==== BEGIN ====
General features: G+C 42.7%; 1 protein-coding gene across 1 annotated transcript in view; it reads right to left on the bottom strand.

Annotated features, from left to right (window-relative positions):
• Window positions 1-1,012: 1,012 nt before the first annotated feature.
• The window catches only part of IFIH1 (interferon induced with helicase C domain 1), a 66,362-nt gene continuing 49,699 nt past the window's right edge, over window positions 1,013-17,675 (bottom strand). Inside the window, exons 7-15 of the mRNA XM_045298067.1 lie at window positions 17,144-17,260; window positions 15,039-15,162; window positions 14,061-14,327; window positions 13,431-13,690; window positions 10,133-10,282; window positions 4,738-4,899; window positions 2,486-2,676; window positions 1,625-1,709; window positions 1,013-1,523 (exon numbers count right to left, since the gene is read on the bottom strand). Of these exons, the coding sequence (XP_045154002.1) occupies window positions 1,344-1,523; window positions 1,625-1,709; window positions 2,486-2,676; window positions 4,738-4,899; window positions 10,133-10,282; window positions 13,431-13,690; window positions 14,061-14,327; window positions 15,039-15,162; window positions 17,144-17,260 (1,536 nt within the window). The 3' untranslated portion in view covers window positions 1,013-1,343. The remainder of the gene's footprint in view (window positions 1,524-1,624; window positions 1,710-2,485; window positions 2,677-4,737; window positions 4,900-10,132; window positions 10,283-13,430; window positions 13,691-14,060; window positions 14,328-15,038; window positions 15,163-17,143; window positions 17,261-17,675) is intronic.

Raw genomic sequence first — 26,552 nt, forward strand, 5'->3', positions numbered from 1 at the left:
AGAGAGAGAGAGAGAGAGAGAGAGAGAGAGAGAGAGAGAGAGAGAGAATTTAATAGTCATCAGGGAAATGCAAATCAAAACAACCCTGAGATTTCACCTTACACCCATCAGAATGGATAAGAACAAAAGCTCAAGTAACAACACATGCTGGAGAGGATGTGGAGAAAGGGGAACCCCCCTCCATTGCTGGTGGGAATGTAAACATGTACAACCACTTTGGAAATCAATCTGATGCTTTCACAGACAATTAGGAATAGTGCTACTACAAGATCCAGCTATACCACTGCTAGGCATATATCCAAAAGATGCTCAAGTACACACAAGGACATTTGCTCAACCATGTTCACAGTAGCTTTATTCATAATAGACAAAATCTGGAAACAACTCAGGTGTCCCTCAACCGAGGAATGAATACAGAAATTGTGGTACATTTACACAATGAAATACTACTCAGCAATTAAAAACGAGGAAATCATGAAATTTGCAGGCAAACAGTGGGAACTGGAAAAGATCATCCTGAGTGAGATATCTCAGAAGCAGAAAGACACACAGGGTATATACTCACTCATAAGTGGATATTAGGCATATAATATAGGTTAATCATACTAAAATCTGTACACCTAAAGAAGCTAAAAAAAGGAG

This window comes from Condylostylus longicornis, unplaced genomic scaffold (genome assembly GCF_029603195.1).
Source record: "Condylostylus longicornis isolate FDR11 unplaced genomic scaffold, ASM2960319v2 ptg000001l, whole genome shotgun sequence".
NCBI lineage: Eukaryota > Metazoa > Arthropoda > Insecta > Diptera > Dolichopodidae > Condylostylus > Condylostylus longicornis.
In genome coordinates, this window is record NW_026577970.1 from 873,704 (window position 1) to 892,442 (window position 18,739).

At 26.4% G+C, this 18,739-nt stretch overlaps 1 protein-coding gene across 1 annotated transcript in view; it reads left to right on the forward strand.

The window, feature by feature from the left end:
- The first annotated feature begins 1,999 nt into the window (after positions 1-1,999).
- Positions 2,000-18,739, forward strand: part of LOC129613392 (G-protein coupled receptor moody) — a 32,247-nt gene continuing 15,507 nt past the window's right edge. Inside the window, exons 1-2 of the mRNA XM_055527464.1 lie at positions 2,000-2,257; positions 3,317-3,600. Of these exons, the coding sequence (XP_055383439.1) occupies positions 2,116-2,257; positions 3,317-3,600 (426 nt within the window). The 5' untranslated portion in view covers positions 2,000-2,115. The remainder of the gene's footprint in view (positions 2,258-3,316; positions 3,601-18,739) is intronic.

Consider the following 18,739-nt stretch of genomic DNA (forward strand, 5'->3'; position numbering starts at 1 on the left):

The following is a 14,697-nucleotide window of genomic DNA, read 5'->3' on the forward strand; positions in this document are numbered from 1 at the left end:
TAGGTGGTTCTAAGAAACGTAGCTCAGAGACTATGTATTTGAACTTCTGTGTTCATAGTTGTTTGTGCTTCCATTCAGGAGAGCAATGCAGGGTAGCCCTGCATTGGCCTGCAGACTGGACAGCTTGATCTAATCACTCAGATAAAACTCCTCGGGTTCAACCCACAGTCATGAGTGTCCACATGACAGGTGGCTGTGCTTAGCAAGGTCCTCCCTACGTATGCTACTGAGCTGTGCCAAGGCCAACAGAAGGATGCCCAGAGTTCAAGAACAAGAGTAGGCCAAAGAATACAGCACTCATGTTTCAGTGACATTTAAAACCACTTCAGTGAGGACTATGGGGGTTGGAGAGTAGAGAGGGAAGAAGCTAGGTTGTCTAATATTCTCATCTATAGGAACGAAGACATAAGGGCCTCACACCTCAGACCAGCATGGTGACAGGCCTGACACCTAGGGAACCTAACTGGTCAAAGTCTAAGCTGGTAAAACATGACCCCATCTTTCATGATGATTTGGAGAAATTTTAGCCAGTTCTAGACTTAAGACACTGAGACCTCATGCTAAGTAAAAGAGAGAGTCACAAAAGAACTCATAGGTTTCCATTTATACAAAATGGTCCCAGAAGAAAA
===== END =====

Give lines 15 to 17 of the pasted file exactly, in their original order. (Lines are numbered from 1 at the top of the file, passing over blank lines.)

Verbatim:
Consider the following 18,739-nt stretch of genomic DNA (forward strand, 5'->3'; position numbering starts at 1 on the left):

The following is a 14,697-nucleotide window of genomic DNA, read 5'->3' on the forward strand; positions in this document are numbered from 1 at the left end:
TAGGTGGTTCTAAGAAACGTAGCTCAGAGACTATGTATTTGAACTTCTGTGTTCATAGTTGTTTGTGCTTCCATTCAGGAGAGCAATGCAGGGTAGCCCTGCATTGGCCTGCAGACTGGACAGCTTGATCTAATCACTCAGATAAAACTCCTCGGGTTCAACCCACAGTCATGAGTGTCCACATGACAGGTGGCTGTGCTTAGCAAGGTCCTCCCTACGTATGCTACTGAGCTGTGCCAAGGCCAACAGAAGGATGCCCAGAGTTCAAGAACAAGAGTAGGCCAAAGAATACAGCACTCATGTTTCAGTGACATTTAAAACCACTTCAGTGAGGACTATGGGGGTTGGAGAGTAGAGAGGGAAGAAGCTAGGTTGTCTAATATTCTCATCTATAGGAACGAAGACATAAGGGCCTCACACCTCAGACCAGCATGGTGACAGGCCTGACACCTAGGGAACCTAACTGGTCAAAGTCTAAGCTGGTAAAACATGACCCCATCTTTCATGATGATTTGGAGAAATTTTAGCCAGTTCTAGACTTAAGACACTGAGACCTCATGCTAAGTAAAAGAGAGAGTCACAAAAGAACTCATAGGTTTCCATTTATACAAAATGGTCCCAGAAGAAAA